Expected Publication: January 6th, 2015
All the Bright Places
By: Jennifer Niven
The Fault in Our Stars meets Eleanor & Park in this compelling, exhilarating, and beautiful story about a girl who learns to live from a boy who intends to die.
Theodore Finch is fascinated by death, and he constantly thinks of ways he might kill himself. But each time, something good, no matter how small, stops him.
Violet Markey lives for the future, counting the days until graduation, when she can escape her Indiana town and her aching grief in the wake of her sister's recent death.
When Finch and Violet meet on the ledge of the bell tower at school, it's unclear who saves whom. And when they pair up on a project to discover the "natural wonders" of their state, both Violet and Finch make more important discoveries: It's only with Violet that Finch can be himself - a weird, funny, live-out-loud guy who's not such a freak after all. And it's only with Finch that Violet can forget to count away the days and start living them. But as Violet's world grows, Finch's begins to shrink.
Violet used to be a happy-go-lucky cheerleader, and all-around popular high school student, who ran a blog with her sister Eleanor. She was involved in extracurricular activities and had the perfect boyfriend. Then she was in a horrible car crash that took away her sister, and left her drowning in her grief. Now, almost a year later, Eleanor is barely making it day by day. So when the school weirdo, Finch, finds her up on the ledge of the bell tower and talks her down, Violet is kind of annoyed with him. Finch begins inserting himself into her life, with his inability to understand the word "no" and his larger than life, quirky personality. Partnered for a project on state "wonders," Violet begins to let her guard down and live life again. But Finch, who is struggling with crippling depressive episodes, is sliding further down as Violet climbs her way upward. Can they save each other, or will their story be unable to find a happy ending?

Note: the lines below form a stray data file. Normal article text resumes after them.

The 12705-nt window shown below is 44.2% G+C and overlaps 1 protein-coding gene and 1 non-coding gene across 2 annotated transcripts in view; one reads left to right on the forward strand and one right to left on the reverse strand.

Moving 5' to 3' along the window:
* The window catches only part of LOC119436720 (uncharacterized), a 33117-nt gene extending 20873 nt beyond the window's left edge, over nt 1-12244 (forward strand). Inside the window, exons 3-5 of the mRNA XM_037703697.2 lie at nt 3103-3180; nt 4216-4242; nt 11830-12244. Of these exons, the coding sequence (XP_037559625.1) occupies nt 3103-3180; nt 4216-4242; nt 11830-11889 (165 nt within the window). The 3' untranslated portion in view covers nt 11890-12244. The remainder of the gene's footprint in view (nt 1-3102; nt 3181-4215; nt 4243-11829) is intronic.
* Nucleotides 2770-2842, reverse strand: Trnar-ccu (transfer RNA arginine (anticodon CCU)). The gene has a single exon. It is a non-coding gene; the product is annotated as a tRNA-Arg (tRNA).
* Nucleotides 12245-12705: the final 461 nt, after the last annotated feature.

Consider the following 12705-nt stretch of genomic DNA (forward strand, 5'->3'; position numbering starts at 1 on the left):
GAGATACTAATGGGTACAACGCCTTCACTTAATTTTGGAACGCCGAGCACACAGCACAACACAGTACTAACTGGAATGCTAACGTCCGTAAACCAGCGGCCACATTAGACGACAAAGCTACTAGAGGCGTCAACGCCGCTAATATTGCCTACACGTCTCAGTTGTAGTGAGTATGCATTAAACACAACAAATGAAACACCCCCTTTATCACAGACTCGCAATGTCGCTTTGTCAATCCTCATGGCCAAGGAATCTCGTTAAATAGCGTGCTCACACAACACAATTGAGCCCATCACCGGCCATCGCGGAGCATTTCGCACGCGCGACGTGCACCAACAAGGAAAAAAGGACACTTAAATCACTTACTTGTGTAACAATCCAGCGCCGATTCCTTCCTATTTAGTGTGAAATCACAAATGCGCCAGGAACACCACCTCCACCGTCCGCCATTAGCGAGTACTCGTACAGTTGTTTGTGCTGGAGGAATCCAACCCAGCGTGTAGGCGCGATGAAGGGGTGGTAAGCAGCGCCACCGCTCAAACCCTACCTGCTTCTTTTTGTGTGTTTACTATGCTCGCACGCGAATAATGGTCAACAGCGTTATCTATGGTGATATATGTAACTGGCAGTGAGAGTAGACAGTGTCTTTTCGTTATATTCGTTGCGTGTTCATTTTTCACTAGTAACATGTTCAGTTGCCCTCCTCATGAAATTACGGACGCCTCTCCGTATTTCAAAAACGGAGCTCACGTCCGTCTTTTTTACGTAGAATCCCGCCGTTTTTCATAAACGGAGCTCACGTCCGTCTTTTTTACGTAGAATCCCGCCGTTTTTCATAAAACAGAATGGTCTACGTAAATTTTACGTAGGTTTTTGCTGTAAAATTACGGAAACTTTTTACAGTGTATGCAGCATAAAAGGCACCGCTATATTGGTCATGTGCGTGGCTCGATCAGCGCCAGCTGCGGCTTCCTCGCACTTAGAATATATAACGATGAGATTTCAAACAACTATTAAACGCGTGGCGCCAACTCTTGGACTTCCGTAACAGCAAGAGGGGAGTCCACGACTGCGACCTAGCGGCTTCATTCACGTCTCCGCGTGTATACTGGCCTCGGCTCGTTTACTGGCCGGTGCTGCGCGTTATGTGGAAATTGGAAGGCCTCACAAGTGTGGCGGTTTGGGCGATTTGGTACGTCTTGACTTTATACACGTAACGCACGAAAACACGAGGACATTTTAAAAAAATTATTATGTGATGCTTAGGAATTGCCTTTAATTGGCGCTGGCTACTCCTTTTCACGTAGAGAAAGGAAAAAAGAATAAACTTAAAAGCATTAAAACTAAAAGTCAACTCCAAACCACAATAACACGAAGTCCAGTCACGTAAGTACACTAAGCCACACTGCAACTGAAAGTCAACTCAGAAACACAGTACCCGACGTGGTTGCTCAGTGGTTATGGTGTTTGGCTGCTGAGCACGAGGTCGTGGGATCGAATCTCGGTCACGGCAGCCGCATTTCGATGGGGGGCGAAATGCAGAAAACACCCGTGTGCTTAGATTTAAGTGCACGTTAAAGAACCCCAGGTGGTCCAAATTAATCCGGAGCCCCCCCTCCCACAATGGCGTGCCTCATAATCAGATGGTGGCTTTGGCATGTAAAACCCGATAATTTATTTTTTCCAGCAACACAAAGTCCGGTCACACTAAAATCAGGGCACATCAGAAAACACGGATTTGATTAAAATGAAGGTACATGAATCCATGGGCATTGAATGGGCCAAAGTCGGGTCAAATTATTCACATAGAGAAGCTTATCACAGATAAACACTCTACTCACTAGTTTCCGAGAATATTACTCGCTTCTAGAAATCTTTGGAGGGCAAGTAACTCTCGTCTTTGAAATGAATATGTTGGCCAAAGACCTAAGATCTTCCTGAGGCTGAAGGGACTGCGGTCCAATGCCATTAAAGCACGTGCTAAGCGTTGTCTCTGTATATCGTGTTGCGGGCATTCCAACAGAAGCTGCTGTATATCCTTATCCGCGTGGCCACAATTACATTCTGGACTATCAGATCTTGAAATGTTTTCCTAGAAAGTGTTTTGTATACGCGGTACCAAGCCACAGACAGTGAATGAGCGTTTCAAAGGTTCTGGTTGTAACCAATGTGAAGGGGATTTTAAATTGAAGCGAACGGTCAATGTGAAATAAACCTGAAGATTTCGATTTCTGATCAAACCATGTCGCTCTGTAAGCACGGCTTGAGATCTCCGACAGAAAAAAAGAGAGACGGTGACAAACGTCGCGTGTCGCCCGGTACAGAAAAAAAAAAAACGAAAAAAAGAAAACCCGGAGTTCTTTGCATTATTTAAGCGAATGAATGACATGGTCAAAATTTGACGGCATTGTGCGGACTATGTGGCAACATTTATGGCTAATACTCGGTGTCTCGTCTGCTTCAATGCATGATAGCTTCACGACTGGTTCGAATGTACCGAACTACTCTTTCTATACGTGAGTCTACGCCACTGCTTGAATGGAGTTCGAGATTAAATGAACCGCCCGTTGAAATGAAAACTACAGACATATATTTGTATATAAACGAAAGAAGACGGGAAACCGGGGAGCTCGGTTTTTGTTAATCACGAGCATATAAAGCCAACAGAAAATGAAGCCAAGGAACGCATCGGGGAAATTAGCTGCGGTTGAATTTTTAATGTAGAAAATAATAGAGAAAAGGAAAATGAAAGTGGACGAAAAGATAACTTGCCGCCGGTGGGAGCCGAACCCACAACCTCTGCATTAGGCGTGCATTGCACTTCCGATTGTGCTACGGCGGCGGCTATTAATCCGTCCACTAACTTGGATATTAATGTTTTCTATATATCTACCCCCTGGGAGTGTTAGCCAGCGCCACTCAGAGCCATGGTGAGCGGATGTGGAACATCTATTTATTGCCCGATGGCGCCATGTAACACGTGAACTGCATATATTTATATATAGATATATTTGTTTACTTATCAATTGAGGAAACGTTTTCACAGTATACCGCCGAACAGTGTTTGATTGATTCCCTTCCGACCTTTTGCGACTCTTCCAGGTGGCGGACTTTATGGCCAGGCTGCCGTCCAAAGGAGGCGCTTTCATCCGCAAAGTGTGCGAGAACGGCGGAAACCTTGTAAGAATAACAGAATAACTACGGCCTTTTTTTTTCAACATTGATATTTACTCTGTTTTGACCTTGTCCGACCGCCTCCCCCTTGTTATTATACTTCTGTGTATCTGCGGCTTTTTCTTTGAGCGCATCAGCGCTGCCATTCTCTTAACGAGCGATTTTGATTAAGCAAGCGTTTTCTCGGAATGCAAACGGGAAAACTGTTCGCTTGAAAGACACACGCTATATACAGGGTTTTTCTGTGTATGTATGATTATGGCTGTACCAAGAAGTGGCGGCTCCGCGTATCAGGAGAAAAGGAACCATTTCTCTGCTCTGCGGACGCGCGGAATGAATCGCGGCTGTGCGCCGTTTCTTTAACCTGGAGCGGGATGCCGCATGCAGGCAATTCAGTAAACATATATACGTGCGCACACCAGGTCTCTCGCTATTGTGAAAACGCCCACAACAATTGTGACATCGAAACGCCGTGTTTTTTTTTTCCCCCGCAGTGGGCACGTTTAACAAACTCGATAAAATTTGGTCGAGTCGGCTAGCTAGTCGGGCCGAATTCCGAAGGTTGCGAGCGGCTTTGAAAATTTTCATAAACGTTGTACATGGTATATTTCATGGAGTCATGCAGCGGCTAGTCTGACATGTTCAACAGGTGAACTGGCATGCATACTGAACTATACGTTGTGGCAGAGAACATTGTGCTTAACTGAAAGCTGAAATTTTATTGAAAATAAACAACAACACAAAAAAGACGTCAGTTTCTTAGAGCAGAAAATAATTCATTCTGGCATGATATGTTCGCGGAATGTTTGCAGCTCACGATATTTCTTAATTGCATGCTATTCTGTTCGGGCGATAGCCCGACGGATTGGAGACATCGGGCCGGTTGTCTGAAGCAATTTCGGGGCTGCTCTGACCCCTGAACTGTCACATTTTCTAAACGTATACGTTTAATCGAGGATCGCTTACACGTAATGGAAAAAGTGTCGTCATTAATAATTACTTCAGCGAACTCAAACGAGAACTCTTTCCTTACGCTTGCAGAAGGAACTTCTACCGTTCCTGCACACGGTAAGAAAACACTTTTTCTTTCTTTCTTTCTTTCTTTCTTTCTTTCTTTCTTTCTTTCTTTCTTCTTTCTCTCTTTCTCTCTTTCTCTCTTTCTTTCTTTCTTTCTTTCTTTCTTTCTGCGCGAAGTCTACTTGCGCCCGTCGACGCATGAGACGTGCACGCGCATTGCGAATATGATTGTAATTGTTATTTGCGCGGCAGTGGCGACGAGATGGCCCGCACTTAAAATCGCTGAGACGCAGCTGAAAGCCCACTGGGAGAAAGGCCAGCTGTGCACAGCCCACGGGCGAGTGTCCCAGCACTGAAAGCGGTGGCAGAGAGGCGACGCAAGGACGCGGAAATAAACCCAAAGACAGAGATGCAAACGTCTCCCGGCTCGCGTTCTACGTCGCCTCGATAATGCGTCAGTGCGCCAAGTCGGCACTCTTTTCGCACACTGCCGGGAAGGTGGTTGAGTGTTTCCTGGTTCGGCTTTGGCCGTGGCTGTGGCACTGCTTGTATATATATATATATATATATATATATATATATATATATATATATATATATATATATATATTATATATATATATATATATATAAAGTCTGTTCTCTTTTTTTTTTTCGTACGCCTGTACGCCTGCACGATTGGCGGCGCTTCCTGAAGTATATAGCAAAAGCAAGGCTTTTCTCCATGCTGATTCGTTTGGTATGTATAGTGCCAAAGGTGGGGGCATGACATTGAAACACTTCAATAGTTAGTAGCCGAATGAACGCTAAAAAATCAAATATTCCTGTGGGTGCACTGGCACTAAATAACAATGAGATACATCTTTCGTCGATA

I have superbly mixed feelings about this book. On one hand, the portrayal of depression in the character and behaviors of Finch, was very realistic and I appreciated that the author didn't diminish his struggles and make everything get resolved magically at the end of the book. On the other hand, Finch's quirky, variant personality was a little too "different." It was a case of the author trying to hard to make him interesting, unpredictable and relatable. If I want to care about a character, he doesn't need to be so unique as to almost circle around again to Gary Stu status. Violet was the opposite. I really thought she was extremely dull, lifeless and just all-around two dimensional. I understand that she's still grieving her sister, but it was like she was the personification of the color gray. I liked the writing style and the literary quotes. Some of the one-liners were awesome. I just feel like this book spent so much time trying way too hard to be the next big thing, that it delved into cliche territory and overreached itself. And the ending was believable, but at the same time, contrived to make the reader emotional and tearful. I myself was emotionless and scoffing. Overall a decent effort and definitely points for beautiful writing. But really nothing all that memorable or special.
VERDICT: 2.5/5 Stars
*I received this book as part of Around the World ARC Tours, run by the lovely Princess Bookie. No favors or money were exchanged for this review. This book's expected publication date is January 6th, 2015.*